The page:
3 Ways To Encourage Curious Problem Solving
Through my experiences with children, including being a Mama and working with families - it is so clear to me that children - even babies - are naturally curious and eager to problem solve. Have you noticed this too?
Most of us want to encourage curious problem solving. Of course! But sometimes, especially with babies, it’s hard for us to know when or if we should help a child through a struggle, and how much help to offer.
These might be the times when our baby is having trouble rolling over, or our toddler is frustrated with a puzzle, or perhaps there are two toddlers who are pulling on the same toy. I share my own experiences on Instagram and Facebook, if you’d like to be friends?
These are the situations that are rich with problem solving opportunities!
Can you think of a time when you weren’t sure how much help to offer when you noticed frustration?
We want to find a balance of helping our children when it's needed, but also allowing our children to build their own confidence and problem solving skills. We want them to see that they can handle age-appropriate challenges, and that we're there to support them when they need it.
There is no "correct" way to handle these situations. There will be times when we help a little too much than what a child needs to figure it out, and instances when we help too little and it leads to more frustration (I've experienced both).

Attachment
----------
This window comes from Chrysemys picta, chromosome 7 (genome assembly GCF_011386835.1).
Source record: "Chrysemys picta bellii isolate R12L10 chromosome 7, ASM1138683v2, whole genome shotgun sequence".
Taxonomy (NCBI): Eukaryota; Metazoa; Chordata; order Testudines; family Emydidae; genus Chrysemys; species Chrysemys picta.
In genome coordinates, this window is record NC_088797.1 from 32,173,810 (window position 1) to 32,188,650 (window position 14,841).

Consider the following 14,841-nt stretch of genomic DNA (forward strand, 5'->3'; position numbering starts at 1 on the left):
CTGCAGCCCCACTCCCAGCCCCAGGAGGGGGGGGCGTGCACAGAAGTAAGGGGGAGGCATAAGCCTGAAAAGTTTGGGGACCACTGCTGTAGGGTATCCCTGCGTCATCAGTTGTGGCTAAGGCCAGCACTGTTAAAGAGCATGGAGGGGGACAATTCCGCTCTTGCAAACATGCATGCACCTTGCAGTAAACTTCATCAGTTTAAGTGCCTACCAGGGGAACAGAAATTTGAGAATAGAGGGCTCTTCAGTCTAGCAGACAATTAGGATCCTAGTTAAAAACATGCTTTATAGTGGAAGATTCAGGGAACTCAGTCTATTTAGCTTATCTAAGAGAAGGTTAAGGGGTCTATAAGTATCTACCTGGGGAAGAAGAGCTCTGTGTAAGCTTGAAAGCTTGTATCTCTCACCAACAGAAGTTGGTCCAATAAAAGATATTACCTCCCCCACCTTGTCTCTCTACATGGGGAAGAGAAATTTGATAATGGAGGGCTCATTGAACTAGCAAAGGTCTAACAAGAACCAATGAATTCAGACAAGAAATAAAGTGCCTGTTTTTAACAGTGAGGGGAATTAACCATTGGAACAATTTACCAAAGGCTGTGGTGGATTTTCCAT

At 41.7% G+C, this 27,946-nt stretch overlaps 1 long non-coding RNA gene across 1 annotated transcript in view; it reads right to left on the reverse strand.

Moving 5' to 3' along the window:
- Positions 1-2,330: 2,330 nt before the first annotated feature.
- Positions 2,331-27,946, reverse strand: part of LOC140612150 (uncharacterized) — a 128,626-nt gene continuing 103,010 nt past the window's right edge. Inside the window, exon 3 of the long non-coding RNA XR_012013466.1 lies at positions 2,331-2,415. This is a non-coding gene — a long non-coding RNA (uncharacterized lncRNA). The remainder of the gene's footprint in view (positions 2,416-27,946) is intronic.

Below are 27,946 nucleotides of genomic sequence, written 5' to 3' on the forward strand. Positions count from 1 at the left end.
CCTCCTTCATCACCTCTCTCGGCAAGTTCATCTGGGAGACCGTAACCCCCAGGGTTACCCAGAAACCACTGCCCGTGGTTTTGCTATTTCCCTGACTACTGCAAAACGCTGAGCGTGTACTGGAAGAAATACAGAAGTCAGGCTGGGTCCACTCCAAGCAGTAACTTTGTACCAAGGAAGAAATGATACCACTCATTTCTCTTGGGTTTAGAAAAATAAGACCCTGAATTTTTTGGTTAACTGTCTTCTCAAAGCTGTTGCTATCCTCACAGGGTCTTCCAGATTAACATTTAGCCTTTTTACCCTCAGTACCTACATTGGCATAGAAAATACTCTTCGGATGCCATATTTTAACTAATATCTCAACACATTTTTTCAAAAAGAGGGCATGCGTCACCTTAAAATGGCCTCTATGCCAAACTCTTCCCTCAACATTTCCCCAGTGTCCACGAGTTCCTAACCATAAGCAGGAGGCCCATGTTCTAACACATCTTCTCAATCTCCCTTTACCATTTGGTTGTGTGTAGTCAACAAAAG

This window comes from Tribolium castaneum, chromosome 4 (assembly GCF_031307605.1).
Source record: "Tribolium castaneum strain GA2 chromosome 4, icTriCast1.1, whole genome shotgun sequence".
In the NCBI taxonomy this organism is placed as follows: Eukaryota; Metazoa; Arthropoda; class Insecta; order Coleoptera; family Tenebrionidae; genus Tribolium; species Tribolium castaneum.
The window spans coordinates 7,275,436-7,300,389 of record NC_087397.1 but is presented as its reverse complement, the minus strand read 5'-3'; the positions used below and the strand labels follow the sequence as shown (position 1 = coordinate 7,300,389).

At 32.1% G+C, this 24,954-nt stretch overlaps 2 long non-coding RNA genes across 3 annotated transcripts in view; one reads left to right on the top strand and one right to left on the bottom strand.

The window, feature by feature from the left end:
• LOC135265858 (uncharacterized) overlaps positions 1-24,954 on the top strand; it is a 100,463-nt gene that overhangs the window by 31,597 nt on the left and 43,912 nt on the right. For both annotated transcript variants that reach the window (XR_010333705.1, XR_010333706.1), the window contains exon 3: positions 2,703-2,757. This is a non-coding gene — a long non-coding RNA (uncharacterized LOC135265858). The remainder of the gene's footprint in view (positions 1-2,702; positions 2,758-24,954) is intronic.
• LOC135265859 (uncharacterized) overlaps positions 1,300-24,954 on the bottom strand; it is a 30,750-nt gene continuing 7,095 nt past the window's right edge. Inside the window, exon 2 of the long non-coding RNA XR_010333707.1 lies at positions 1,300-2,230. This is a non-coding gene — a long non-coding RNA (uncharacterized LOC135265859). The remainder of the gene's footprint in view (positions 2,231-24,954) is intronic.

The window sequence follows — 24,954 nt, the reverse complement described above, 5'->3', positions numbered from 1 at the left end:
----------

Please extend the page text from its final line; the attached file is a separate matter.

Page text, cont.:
- Sometimes Waiting IS Help: Waiting before zipping in to intervene can allow more opportunity for our children to problem solve their own frustration, and build self-confidence. We can acknowledge their experience and stay close by. This might look like, "you sound frustrated, you're trying to get that puzzle piece in and it won't fit..."
Then, wait and see what happens. You may be surprised when a solution is discovered, even if it's not the one you thought of.
2 - Sportscast The Struggle. This is so helpful, especially when children are learning how to share. This means, voicing out loud what is happening in an objective yet compassionate way so that children can process it, including the emotions behind the struggle. We stay close, our hands ready to block any hitting, yet we allow children to have the experience and find their own solution. This might sound like, "you both want the doll, Jake is pulling on it and Sally is pulling on it too. You are both upset!...."
Part of this also means opening ourselves to solutions we didn't expect, or find fair. There is much to be learned no matter what ends up happening. If you follow Magda Gerber's RIE philosophy or Janet Lansbury, you might have heard about this strategy already, or have practiced it at home! Here are 5 benefits....
3 - Help Further When It Feels Right. If you've waited, acknowledged their feelings, and sports-casted, and frustration is building, definitely help further. This might look like offering some help (rotating a puzzle piece but allowing your child to put it in place). Or helping completely when you notice intense frustration (your child is stuck while trying to roll over and is quite upset).
As always, do what feels right for you and never second guess yourself when it comes to safety. You are the expert of your own children, and know what's best for them.
Sending you lots of love,
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